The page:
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January 24, 2007

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Yvonne DiVita

Sean, your point is very interesting. My beef (if I may use that word) with Infiniti is that they aren't targeting the females with the money to buy their cars. The younger women you seem to be talking about are into American Idol - and can't afford much more than their fancy cell phone. The young women who can afford a luxury car are a small percentage of the buying public. Women of a certain age who can afford luxury are out there and eager to spend.

As for our "brand preference" having been established - don't bet on it, bucko. We ladies are out to pamper ourselves and so far, the world has not beat a path to our door. Infiniti has a chance to get us - now - before we latch on to another brand.

And, best of all, we still have influence with our daughters - so, if you don't get us, well... we can help you get the young women with the $$$. Bet on that!

Romer!can

If long term trending is any reflection of humanity, I might guess it's just a blip. An interesting, fun, welcome blip. But a blip nonetheless.

Anyway, what I wanted to suggest is that you may have misunderstood Infiniti. I thought you were too quick to attack them for belittling women.

In fact, I believe Infiniti has very much done its research and realizes they are woefully misunderstood by women.

But it was a poor word choice to say "women don't understand the brand." What the PR spinsters should have said was, "Infiniti has realized it's done a piss poor job of messaging to the young female demographic which is a key component to its long term branding strategy."

Women aren't dumb. And I think you didn't need to "fly off the handle." Okay, okay, you weren't that excited. But what I mean to say is that I believe Infiniti has realized precisely what you said.

The younger gals want a material object that their friends will drool over. Get those all important envy points.

So, apparently, Infiniti is going to try to pluck this jealousy string as a tactic for convincing young women to buy a car that will pamper them like the special angels they are, make them look like the sexy beasts they are, and make their friends look up to their coolness.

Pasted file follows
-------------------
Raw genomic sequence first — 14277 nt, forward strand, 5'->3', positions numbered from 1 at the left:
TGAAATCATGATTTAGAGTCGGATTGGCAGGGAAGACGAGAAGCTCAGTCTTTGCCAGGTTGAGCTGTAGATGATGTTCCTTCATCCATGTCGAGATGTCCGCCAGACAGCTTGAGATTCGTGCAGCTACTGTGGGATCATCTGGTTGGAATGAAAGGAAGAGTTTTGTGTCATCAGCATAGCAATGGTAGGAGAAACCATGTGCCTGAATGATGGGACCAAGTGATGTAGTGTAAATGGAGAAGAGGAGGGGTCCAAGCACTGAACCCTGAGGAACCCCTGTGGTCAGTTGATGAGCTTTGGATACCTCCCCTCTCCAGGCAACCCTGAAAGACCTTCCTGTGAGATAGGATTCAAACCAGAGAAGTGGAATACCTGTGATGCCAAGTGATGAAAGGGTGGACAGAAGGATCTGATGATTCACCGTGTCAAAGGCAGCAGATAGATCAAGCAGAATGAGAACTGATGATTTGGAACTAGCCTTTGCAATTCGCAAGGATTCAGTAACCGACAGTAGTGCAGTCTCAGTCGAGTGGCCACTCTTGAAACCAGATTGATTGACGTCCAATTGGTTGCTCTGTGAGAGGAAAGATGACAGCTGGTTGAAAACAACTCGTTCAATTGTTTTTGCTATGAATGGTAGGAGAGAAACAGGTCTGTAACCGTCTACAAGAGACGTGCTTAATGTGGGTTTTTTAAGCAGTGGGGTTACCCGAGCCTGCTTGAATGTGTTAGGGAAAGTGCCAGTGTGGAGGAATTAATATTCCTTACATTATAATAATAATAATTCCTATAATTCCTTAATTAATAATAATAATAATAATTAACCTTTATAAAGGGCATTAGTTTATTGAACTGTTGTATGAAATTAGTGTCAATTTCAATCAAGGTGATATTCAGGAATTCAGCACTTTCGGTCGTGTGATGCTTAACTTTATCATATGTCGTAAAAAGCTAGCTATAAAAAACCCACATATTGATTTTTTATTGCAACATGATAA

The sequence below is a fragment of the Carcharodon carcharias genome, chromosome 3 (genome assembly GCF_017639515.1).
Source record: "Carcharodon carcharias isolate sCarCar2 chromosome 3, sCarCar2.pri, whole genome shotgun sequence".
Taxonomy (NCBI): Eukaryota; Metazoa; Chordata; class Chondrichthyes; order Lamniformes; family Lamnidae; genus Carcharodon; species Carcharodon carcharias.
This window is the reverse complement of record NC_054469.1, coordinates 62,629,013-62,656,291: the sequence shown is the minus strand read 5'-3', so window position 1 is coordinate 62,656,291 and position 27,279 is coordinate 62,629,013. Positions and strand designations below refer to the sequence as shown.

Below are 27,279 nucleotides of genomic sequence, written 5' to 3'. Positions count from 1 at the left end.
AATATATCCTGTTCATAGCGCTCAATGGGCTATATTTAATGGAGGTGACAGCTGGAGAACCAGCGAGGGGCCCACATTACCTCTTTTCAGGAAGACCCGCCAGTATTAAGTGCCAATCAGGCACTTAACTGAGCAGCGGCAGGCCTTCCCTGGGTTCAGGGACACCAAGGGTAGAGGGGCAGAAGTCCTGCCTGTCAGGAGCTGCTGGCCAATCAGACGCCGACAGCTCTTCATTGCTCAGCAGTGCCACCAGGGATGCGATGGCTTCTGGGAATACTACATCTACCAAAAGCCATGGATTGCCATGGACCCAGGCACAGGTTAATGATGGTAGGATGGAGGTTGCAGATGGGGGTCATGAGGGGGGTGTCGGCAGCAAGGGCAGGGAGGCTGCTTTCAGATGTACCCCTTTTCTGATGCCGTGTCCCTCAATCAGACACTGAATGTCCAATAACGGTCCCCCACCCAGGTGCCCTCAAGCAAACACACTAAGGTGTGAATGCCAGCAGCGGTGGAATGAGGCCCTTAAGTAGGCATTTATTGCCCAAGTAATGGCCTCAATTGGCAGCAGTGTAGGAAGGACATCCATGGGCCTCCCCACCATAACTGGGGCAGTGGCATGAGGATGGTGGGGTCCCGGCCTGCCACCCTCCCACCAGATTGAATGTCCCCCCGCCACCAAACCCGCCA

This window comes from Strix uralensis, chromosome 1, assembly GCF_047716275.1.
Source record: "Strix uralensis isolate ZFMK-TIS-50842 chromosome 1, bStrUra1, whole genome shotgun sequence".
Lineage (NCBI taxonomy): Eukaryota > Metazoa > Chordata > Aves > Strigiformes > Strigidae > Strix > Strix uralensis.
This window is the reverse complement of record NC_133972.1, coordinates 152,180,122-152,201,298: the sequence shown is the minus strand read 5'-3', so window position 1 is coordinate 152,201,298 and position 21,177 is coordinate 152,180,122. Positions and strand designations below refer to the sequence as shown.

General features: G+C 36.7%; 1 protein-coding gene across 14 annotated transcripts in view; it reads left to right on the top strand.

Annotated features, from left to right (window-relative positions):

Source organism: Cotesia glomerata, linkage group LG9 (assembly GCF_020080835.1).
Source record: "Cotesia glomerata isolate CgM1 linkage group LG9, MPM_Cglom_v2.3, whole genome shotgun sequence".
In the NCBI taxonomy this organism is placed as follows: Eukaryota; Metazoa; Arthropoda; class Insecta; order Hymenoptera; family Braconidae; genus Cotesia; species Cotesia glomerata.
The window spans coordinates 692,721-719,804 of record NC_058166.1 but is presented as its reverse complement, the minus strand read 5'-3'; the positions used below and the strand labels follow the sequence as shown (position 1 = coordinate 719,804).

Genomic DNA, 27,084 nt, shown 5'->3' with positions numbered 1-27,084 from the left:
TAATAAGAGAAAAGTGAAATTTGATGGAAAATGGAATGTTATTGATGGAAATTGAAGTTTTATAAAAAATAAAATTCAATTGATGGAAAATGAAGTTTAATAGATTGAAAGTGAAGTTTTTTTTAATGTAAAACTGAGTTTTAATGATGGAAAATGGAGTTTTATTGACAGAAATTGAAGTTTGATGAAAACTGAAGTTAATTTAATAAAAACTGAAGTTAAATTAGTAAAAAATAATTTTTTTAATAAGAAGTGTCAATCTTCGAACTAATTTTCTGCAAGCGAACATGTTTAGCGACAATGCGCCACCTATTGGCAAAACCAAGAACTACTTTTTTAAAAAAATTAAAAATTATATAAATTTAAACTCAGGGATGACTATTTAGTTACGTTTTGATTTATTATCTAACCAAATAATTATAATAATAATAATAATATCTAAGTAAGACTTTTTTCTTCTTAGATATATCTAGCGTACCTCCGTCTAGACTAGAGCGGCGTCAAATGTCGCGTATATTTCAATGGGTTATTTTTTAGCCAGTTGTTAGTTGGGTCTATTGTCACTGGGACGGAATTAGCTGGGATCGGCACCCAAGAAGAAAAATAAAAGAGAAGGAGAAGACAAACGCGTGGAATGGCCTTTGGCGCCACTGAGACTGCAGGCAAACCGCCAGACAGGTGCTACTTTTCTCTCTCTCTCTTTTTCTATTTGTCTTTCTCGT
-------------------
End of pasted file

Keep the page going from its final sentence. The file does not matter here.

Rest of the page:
The attempt to get in on the male market has failed for Infiniti. Their ads about powerful speed, luxury refinements, and getting laid innuendo has not been able to compete with Mercedes and BMW.

So, they turn to the next market which is often underserved: the ladies. But they won't go for the mommy stationwagon bit, they wont appeal to the 20 year old tree hugger, they won't scramble after middle aged women who probably already have a brand preference that's been long established.

No, they'll go for the same sexy ploy formerly targeted at men, now apply it to young women and try for the "pepsi generation" approach that has worked so well for a number of brands.

Yeah, I think they did their research. And I think they have a strong chance to succeed. They just need to re-phrase things so they stop putting their collective foot into their mouth (or else, they will have ultimately failed in learn about women).

Yvonne DiVita

Derek, that's an excellent point - and one I was thinking about as I wrote the post, but... I got distracted. I often wonder about statistics - and although I quote them here, I expect readers to do due diligence and keep an open mind on all things with numbers - they can be so misleading!

That said, I do think young women today are less inclined to rush out and get married, or even move in with a significant other. And, I know, personally, that many women are opting to be single parents on purpose. Is it a sign or a trend or... just a blip on the timeline of human existence?

Derek Vanderlinde

Yvonne,

The 51% statistic from The New York Times is misleading. If you dig down into the statistic I believe you will find it includes unmarried teen-age girls, women whose spouses are in the military and stationed elsewhere, women whose spouses are institutionalized, etc. .

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